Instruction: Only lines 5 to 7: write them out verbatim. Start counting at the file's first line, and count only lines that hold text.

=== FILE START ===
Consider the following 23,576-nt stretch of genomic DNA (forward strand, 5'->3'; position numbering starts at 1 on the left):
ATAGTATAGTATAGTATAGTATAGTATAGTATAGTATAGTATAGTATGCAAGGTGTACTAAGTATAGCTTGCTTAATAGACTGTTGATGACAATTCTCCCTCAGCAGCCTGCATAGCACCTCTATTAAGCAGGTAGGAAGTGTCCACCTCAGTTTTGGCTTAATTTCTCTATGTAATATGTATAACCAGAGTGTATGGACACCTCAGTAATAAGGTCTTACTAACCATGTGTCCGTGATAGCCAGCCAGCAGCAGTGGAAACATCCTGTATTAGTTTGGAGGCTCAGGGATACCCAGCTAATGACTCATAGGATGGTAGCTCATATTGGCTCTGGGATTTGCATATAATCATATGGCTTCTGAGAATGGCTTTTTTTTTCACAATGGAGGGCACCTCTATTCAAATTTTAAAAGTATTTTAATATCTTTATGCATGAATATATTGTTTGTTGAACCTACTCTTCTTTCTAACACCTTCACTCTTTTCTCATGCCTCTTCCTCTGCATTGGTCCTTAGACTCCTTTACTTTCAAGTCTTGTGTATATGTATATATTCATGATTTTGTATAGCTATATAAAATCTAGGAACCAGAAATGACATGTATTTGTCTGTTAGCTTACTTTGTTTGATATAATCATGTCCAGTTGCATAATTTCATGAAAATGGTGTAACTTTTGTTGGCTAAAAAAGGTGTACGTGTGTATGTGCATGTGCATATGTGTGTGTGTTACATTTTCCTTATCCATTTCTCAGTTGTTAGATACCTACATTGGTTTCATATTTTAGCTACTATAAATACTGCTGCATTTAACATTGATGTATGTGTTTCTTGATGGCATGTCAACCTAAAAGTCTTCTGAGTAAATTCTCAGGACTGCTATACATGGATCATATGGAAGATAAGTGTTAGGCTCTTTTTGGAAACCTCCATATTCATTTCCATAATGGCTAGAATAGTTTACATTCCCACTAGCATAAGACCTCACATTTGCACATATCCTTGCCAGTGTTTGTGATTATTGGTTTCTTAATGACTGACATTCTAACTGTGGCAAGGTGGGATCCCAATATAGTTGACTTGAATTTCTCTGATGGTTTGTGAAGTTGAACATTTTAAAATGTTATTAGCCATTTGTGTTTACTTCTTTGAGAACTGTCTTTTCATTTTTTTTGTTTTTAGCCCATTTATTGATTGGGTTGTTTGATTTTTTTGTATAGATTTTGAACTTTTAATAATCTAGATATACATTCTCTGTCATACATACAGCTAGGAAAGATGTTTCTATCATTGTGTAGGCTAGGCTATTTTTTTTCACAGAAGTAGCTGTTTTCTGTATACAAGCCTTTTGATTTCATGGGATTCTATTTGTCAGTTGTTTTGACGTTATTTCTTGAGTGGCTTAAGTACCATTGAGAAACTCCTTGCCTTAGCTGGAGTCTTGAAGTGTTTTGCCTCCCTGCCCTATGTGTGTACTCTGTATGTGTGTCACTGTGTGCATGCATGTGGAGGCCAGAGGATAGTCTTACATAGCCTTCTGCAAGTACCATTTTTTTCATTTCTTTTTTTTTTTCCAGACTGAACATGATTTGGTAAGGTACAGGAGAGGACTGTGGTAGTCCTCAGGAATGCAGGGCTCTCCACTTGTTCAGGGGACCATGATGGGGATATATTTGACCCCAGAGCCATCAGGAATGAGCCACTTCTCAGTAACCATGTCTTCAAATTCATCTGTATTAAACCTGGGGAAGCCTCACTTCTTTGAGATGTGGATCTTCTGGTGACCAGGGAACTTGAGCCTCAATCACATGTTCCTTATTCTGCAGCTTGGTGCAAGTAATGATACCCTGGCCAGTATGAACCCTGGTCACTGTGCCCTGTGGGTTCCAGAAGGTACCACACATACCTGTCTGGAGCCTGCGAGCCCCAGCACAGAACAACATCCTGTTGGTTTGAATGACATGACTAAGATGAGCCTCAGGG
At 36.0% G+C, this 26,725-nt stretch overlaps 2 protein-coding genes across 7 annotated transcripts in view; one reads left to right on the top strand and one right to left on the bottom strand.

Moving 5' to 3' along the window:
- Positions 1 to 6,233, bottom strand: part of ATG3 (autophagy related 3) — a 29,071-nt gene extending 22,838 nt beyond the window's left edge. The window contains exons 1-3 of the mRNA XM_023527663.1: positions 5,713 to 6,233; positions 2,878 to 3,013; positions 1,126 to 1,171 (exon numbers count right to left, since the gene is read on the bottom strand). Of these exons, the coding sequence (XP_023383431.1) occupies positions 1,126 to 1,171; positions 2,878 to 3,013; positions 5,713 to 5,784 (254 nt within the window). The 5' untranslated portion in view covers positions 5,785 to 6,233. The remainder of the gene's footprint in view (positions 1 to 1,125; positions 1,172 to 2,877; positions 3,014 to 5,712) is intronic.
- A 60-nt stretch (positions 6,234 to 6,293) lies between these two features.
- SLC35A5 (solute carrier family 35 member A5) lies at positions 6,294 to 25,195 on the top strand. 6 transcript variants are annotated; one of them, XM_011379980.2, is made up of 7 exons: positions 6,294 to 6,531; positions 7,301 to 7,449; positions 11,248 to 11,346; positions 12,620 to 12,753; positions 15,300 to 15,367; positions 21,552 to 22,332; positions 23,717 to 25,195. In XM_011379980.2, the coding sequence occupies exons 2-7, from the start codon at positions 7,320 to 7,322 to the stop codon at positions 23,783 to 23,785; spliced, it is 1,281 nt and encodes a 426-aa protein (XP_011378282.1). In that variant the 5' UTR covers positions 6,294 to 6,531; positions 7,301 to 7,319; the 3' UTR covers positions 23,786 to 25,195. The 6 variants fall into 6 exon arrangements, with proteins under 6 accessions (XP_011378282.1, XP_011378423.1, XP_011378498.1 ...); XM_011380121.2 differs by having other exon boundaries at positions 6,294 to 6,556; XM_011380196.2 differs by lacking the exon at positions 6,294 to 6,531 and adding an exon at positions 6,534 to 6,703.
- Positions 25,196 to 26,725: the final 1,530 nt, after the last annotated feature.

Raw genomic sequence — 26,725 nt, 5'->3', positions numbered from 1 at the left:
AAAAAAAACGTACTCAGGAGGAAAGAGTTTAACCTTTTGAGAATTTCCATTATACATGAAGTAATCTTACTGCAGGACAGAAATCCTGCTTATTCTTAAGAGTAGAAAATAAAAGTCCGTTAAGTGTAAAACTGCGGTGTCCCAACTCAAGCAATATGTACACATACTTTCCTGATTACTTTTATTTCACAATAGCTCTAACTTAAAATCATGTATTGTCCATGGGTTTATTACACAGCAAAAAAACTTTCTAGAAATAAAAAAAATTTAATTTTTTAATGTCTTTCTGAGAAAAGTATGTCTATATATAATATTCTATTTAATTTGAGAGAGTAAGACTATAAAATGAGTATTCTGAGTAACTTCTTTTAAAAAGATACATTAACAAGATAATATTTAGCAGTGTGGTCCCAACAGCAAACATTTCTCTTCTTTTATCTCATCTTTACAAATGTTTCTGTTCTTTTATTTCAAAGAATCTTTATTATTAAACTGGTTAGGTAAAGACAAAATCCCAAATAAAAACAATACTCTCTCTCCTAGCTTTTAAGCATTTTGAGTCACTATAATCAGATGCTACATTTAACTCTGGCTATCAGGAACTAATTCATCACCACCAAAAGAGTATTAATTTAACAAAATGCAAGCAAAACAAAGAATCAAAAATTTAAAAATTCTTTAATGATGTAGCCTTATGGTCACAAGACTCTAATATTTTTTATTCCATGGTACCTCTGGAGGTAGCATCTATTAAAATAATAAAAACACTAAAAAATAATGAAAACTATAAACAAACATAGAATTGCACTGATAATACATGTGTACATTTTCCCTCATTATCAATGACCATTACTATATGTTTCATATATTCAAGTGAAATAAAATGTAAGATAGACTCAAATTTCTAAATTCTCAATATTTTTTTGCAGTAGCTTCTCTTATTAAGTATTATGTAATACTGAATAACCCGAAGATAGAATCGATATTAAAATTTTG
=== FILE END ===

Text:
- Positions 1 to 6,233, bottom strand: part of ATG3 (autophagy related 3) — a 29,071-nt gene extending 22,838 nt beyond the window's left edge. The window contains exons 1-3 of the mRNA XM_023527663.1: positions 5,713 to 6,233; positions 2,878 to 3,013; positions 1,126 to 1,171 (exon numbers count right to left, since the gene is read on the bottom strand). Of these exons, the coding sequence (XP_023383431.1) occupies positions 1,126 to 1,171; positions 2,878 to 3,013; positions 5,713 to 5,784 (254 nt within the window). The 5' untranslated portion in view covers positions 5,785 to 6,233. The remainder of the gene's footprint in view (positions 1 to 1,125; positions 1,172 to 2,877; positions 3,014 to 5,712) is intronic.
- A 60-nt stretch (positions 6,234 to 6,293) lies between these two features.
- SLC35A5 (solute carrier family 35 member A5) lies at positions 6,294 to 25,195 on the top strand. 6 transcript variants are annotated; one of them, XM_011379980.2, is made up of 7 exons: positions 6,294 to 6,531; positions 7,301 to 7,449; positions 11,248 to 11,346; positions 12,620 to 12,753; positions 15,300 to 15,367; positions 21,552 to 22,332; positions 23,717 to 25,195. In XM_011379980.2, the coding sequence occupies exons 2-7, from the start codon at positions 7,320 to 7,322 to the stop codon at positions 23,783 to 23,785; spliced, it is 1,281 nt and encodes a 426-aa protein (XP_011378282.1). In that variant the 5' UTR covers positions 6,294 to 6,531; positions 7,301 to 7,319; the 3' UTR covers positions 23,786 to 25,195. The 6 variants fall into 6 exon arrangements, with proteins under 6 accessions (XP_011378282.1, XP_011378423.1, XP_011378498.1 ...); XM_011380121.2 differs by having other exon boundaries at positions 6,294 to 6,556; XM_011380196.2 differs by lacking the exon at positions 6,294 to 6,531 and adding an exon at positions 6,534 to 6,703.